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to the illusion possessed by many of this group that somewhere, for somebody, sex can be a full-time activity.*fn7
I do not come to the determination that any of the magazines here involved, for the distribution of which defendant has been indicted, are obscene within the meaning of N.J.S. 2A:115-2, as I have construed that statute herein. I am fully cognizant of the disappointment that this conclusion may well have on some of our citizens who, with the best of intentions, are determined to eliminate such trash from our newsstands and book stores. As an individual, I can sympathize with their desires, but even with such a personal predilection I cannot, under any circumstances, let that intrude upon what I regard to be my clear legal duty.
In a pluralistic society the courts, as I have stated heretofore, cannot and should not become involved in the attempts to improve individual morals, nor should they become involved as arbiters in the war between the literati and the philistines over the standards to which our literature is to adhere. The function of the courts and our law is clear: to provide, insofar as it is humanly possible, a climate free of unnecessary restraints in which our citizens will be able to express themselves without fear. It is, or should be apparent to all that everything we have been, are, or will be as a nation has or will come as the result of the unfettered expression of individual ideas. Responsible citizens should realize that our social freedoms are inextricably bound together so as to constitute a vital whole which is much more than a mere sum of its parts; and that whenever we deal with any area of freedom we are necessarily dealing with this living whole. If we cannot with reasonable certainty know every possible effect that will flow from the regulation of any specific area of social freedom when we consider the whole, self-restraint must be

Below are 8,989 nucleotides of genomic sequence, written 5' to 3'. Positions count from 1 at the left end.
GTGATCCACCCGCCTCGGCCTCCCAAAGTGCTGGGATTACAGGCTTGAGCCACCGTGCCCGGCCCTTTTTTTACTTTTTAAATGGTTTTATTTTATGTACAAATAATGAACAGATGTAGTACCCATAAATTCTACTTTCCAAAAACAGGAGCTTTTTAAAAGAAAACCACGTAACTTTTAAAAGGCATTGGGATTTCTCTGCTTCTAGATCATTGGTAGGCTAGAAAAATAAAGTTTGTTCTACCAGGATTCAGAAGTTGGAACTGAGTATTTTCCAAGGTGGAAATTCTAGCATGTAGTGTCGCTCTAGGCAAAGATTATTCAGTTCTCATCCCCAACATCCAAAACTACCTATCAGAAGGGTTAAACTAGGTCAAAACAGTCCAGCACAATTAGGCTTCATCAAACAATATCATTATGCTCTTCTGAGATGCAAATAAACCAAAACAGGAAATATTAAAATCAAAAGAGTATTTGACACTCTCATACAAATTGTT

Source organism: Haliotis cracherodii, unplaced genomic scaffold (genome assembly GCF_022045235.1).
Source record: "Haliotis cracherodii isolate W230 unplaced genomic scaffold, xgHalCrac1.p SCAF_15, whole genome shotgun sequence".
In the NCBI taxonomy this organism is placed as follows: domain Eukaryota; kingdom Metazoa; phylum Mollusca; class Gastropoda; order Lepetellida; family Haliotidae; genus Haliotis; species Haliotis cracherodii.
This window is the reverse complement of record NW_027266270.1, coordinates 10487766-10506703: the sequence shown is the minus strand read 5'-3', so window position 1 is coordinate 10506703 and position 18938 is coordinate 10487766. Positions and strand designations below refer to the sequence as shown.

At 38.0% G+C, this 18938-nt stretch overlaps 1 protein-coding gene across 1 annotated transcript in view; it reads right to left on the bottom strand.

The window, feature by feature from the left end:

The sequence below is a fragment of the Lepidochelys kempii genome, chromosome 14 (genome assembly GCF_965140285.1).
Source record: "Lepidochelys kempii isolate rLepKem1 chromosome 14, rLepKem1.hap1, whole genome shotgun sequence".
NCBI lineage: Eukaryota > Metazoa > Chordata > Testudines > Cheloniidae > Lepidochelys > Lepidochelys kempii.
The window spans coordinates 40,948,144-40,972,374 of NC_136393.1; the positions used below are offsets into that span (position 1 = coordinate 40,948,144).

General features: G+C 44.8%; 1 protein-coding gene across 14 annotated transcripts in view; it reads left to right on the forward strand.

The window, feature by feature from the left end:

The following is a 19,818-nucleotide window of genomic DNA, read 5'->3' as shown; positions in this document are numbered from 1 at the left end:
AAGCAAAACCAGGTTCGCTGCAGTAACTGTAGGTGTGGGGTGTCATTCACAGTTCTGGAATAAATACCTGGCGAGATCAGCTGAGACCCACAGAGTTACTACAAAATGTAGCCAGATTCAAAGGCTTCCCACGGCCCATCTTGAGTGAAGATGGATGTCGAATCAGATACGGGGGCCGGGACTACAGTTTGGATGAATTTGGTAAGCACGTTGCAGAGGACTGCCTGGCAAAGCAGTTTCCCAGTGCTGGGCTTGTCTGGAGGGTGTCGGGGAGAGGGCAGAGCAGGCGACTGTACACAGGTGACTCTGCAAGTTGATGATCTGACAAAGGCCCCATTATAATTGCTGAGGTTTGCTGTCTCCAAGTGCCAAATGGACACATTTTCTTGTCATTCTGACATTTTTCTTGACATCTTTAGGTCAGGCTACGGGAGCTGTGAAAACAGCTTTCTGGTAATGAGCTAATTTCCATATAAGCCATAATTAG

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exercised, since unforeseen effects may follow, with the result that the regulation which seemed at the time sensible when viewed as to a part, now acts to harm irreparably the whole. The danger of such consequences can not be over-stated. Considered in this light, it must be agreed that if we are to continue to have the freedom of expression as it has been guaranteed, and which we have cherished since the days of the Revolution, the existence of the type of trash involved here must be tolerated as part of the price which we must pay.
Defendant's motions for judgments of acquittal under indictments 970 and 971, both of the 1959 term, are granted.